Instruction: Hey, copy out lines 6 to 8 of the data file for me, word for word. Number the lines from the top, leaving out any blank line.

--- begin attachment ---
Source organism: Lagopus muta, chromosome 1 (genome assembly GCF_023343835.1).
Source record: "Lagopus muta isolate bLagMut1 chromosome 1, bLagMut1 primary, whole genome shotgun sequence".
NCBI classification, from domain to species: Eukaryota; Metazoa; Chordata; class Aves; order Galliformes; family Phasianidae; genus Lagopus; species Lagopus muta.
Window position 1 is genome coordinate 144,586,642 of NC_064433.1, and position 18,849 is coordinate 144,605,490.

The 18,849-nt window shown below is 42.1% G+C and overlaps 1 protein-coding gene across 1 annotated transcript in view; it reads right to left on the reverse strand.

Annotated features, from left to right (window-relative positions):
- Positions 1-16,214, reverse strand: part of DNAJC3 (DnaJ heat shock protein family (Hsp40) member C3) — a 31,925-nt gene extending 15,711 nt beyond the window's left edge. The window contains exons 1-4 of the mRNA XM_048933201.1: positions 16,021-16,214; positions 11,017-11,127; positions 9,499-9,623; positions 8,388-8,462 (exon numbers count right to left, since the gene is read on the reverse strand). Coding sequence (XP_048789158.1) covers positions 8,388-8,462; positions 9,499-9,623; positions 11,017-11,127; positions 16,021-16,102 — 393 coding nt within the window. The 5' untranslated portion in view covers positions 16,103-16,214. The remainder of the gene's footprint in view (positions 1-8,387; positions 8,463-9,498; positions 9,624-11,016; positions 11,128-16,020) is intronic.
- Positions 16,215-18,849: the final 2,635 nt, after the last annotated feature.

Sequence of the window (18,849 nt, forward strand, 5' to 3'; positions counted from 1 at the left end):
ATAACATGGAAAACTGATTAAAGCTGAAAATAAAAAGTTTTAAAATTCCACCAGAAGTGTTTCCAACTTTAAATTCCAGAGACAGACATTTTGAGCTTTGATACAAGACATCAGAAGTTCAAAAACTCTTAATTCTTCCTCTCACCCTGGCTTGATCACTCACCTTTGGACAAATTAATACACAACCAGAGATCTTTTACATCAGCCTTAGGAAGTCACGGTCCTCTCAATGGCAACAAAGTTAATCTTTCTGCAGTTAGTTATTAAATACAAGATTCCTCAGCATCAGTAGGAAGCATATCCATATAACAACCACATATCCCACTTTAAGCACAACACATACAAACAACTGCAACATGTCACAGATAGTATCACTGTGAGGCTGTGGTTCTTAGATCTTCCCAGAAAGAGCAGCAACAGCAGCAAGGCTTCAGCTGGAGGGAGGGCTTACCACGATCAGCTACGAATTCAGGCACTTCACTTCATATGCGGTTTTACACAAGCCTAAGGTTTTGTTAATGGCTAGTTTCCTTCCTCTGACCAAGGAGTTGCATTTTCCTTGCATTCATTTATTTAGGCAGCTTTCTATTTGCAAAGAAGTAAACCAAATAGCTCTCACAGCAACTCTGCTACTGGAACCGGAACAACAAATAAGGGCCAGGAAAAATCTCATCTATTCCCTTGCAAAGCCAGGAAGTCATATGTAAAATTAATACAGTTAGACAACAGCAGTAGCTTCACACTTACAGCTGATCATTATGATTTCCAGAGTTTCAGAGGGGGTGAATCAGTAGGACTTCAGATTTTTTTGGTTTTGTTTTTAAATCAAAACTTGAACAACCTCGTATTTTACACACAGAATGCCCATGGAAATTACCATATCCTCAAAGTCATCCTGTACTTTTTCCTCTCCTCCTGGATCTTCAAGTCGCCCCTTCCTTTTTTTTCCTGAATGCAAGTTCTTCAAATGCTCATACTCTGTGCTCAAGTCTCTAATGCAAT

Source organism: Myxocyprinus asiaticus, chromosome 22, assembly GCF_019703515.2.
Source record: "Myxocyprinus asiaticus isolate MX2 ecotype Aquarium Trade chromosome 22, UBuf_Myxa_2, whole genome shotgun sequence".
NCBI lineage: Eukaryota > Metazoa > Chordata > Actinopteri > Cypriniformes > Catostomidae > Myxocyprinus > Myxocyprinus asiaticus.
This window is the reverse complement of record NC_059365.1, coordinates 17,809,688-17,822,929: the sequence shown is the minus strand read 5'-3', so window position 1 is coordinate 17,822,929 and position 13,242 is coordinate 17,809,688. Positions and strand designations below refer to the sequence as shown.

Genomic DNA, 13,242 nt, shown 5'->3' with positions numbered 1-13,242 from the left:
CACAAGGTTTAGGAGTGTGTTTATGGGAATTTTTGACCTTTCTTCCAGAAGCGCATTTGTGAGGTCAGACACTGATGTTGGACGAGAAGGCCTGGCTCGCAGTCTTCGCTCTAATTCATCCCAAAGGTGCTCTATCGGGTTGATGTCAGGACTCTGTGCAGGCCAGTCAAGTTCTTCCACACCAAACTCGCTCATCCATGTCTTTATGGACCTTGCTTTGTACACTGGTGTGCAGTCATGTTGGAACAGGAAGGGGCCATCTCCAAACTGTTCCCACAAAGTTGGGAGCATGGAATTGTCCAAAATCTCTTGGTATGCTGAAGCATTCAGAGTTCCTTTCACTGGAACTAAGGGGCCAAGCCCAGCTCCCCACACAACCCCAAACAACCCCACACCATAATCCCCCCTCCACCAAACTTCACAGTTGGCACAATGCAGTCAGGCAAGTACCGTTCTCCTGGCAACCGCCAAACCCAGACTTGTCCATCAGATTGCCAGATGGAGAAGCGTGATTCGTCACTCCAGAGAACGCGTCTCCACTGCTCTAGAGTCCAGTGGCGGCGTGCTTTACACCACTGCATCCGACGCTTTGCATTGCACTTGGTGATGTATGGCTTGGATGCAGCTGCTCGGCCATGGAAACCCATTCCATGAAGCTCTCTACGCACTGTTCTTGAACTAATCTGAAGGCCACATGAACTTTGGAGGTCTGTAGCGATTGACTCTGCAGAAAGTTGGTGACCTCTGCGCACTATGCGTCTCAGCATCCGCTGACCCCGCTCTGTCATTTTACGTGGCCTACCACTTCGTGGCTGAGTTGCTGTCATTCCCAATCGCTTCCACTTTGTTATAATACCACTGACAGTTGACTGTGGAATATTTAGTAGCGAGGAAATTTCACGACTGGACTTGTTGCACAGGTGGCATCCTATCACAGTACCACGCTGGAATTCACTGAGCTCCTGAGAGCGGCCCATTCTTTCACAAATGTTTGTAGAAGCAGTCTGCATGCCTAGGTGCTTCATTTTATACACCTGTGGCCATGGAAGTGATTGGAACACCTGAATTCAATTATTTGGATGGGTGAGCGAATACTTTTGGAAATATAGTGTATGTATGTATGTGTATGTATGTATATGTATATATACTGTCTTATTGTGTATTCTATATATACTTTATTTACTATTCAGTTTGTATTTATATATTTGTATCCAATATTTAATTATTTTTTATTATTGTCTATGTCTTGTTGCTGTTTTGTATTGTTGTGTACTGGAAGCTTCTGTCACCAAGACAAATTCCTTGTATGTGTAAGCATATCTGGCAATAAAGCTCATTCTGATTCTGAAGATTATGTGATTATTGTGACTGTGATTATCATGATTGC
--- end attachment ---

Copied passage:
Annotated features, from left to right (window-relative positions):
- Positions 1-16,214, reverse strand: part of DNAJC3 (DnaJ heat shock protein family (Hsp40) member C3) — a 31,925-nt gene extending 15,711 nt beyond the window's left edge. The window contains exons 1-4 of the mRNA XM_048933201.1: positions 16,021-16,214; positions 11,017-11,127; positions 9,499-9,623; positions 8,388-8,462 (exon numbers count right to left, since the gene is read on the reverse strand). Coding sequence (XP_048789158.1) covers positions 8,388-8,462; positions 9,499-9,623; positions 11,017-11,127; positions 16,021-16,102 — 393 coding nt within the window. The 5' untranslated portion in view covers positions 16,103-16,214. The remainder of the gene's footprint in view (positions 1-8,387; positions 8,463-9,498; positions 9,624-11,016; positions 11,128-16,020) is intronic.
- Positions 16,215-18,849: the final 2,635 nt, after the last annotated feature.